And Luke talks about offering your place “In humbleness” to others, not assuming you are the honored guests, and your humility will be recognized and honored.

These are the passages that should be powerful for us, not the “gotcha” passages from Leviticus that have been interpreted as rules for exclusion. These holiness codes in Leviticus were meant for Jews of the first century who were returning to their homeland, who trying to establish a society that had no rules, or rules of the Romans and Egyptians that were against their core beliefs, so they laid out laws and proclamations.

These were codes that set the people of Israel apart from the rest of the world.
If you read the whole passage and not just the line condemning pedophilia, (not homosexuality)  you will also read that you could not cut your hair if you were a man, or wear clothes with blended fabrics, or needed to stone adulterers, or marry your brothers’ widow. Not passages that sound very relevant to us, do they?

Sodom and Gomorrah was not about same gender loving relationships. It was just the opposite. It was about rape and domination. It is a story about extending hospitality, or a lack of it.

There is nothing in our Scriptures specifically written about same gender loving committed relationships.

There was no resemblance to a loving committed relationships we have come to hold  as a standard of marriage.

So we come to the conclusion that Jesus calls us to be followers, and he has a lot to say about loving each other, 
about equality, 
about not hoarding power and authority over the defenseless and poor. 
These were the people he sided with the most. As I read the Gospels, I conclude this: Jesus says to love one another as God loves me … to love all people all the time, not some of the people some of the time.

I believe the spirit is working among us. Open and Affirming gives us the opportunity to say that in our church, in this community of faith, we will attempt to us walk the walk and talk the talk of our faith. It makes this community personal, when we put a face on our hospitality, on our love for one another, when we talk about ourpeople rather than those people, we are on our way.

A couple of weeks ago we heard from a former pastor of this church, and his wife who raised a transgender child, and a Pastor of the UCC, a transgender woman.. We heard of their need to not be open with their lives because of perceived limits of acceptance, in the world and in the church as well, and the often painful journey to discovering their true genders with some of society’s biggest phobias and actions against her. It was hard to hear for some because these are things we want to “keep out and to close off”. But healing only comes with opening, like a book that needs to be read to be understood.

In my previous church, one Sunday a transgender visitor came in to worship. During the time of Passing the Peace and offering a hand of friendship, I made my way down the aisle and extended my hand of welcome to her. She seemed taken a back but shook my hand. I invited her to fellowship time for coffee and conversation. After church ended, she left without coming to fellowship. A few weeks later I got a note from her, thanking me for my hospitality and our churches warm welcome. She told me that she sat in the parking lot for an hour and a half before getting the courage to come inside.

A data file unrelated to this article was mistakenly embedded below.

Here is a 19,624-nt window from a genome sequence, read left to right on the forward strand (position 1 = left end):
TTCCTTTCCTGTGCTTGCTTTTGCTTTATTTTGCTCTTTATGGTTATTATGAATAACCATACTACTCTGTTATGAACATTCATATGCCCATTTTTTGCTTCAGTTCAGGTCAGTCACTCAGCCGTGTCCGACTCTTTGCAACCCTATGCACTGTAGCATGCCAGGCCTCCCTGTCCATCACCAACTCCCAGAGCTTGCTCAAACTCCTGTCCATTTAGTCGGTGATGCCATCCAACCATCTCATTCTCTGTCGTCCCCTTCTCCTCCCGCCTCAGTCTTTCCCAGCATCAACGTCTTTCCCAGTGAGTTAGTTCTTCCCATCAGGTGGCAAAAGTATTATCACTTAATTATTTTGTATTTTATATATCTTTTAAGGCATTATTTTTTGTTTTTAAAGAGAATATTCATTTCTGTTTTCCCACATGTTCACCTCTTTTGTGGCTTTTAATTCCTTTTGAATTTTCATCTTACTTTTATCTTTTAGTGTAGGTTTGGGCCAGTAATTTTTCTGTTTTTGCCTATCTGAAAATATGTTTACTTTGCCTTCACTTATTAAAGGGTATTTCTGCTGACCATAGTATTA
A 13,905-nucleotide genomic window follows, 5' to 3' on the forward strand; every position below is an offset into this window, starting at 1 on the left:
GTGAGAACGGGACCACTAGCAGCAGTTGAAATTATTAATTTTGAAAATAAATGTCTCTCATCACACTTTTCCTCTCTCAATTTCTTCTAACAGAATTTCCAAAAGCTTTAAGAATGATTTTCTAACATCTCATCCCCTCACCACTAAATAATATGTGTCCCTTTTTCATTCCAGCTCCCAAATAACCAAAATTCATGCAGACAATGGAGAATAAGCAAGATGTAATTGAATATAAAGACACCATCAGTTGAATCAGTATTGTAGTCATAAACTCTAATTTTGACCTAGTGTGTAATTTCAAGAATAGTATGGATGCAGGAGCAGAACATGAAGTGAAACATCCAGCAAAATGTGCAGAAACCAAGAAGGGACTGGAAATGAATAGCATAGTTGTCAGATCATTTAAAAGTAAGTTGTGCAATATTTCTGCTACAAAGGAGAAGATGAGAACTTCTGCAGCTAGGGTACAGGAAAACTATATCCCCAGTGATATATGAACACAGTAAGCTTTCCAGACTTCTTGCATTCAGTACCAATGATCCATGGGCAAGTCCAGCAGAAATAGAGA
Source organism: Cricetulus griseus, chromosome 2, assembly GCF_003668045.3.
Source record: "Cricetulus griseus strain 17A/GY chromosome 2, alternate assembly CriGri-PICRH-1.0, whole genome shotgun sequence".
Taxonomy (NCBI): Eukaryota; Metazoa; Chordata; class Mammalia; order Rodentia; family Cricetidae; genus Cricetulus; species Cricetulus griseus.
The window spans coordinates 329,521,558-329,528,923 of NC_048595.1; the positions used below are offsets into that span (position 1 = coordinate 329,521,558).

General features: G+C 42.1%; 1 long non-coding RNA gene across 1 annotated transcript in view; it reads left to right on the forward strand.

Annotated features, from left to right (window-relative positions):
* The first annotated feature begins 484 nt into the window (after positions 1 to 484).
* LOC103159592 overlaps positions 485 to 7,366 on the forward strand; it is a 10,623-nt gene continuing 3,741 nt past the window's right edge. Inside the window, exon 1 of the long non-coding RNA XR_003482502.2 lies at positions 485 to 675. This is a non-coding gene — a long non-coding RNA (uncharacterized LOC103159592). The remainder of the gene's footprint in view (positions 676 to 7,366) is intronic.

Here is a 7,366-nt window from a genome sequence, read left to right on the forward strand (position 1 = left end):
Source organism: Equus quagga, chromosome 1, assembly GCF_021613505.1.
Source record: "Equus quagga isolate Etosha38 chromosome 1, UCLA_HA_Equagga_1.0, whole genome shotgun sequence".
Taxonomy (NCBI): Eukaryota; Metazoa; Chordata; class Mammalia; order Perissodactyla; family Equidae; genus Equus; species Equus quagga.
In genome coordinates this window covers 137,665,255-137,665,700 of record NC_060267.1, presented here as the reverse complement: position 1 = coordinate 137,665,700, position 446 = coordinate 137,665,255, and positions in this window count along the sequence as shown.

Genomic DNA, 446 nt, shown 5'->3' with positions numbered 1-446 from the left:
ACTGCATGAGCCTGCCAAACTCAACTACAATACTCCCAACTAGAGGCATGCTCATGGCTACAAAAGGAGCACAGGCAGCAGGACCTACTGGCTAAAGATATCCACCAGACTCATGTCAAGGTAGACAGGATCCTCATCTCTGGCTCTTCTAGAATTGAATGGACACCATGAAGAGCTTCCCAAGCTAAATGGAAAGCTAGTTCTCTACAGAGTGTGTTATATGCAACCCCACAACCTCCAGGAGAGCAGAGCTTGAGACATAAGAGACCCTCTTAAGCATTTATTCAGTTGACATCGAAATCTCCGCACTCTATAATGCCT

She thought that I was going to ask her to leave the church as I walked down the aisle to welcome her, as other pastors in other churches have done in the past.

She was moved at the welcome of this congregation, which she sought out under the “Open and Affirming” website of the UCC, She traveled well over an hour to come to our church.

And I thought, how incredibly brave it was of her to risk coming into church and how incredibly sad it was that this had to be a choice she had to battle. Would she be welcome in the house of God? 
We welcomed a woman who felt she had no place at the table to begin with.

When people see our church and know they can come in that door, be accepted as the people God has created them to be, not seeing gender, race, sexual orientation, nationality, physical ability, age, but instead seeing a child of God 
… when we can be proactive in our faith rather than reactive to the world, we are on our way. 
I have three children, two daughters-in-law, one granddaughter. Two of my boys have met the women of their dreams, are married, and are happy and blessed. I pray for the happiness of all my children, to be blessed as I have been to be with the one I believe God sent me to be complete and know love …. why would I work for that happiness to be denied?

I want the babies we baptize in this church to understand that the church, this church, you and I will always love them, accept them as God has created them to be and will break down walls and fling open doors to affirm their place in God’s heart.

I want to lead a church where we proudly declare we are open and affirming … of God … of you!

There are almost 2000 Open and Affirming churches in the UCC. A project that started with 15 churches in 1987 has grown in 31 years to become the largest welcoming church movement in the world.

Neither is the effort to be Open and Affirming limited to UCC congregations. The United Methodist church has what they call “Reconciling Congregations”, the American Baptists, “Welcoming and Affirming”, the Evangelical Lutherans, “Reconciling in Christ”, the Presbyterian Church, USA, “More Light Presbyterians”, the Episcopalians, “Integrity Partners”, and, naturally, denominations such as the Unitarian Universalist Association and the Religious Society of Friends (Quakers) have, in general, been open and affirming for quite some time. There’s even a movement within the Roman Catholic church called “Dignity/USA” that seeks to gain full acceptance of gays and lesbians by the church.

Most ONA churches expand their welcome not just to the LGBTQ community but also to all races, ethnicities, ages, economic circumstances.  Some congregations also include a welcome to single parents and their families, to military service members and veterans, and to persons living with mental or physical illness or disability.

All of this leads to one thing:

We serve a God, we are led by a son and are guided by a Spirit to open the doors, for all to see and to know that there is a recognized place at the table of the lord, and we are the hosts to assure all are loved, just as God has created us to be.

Open the door!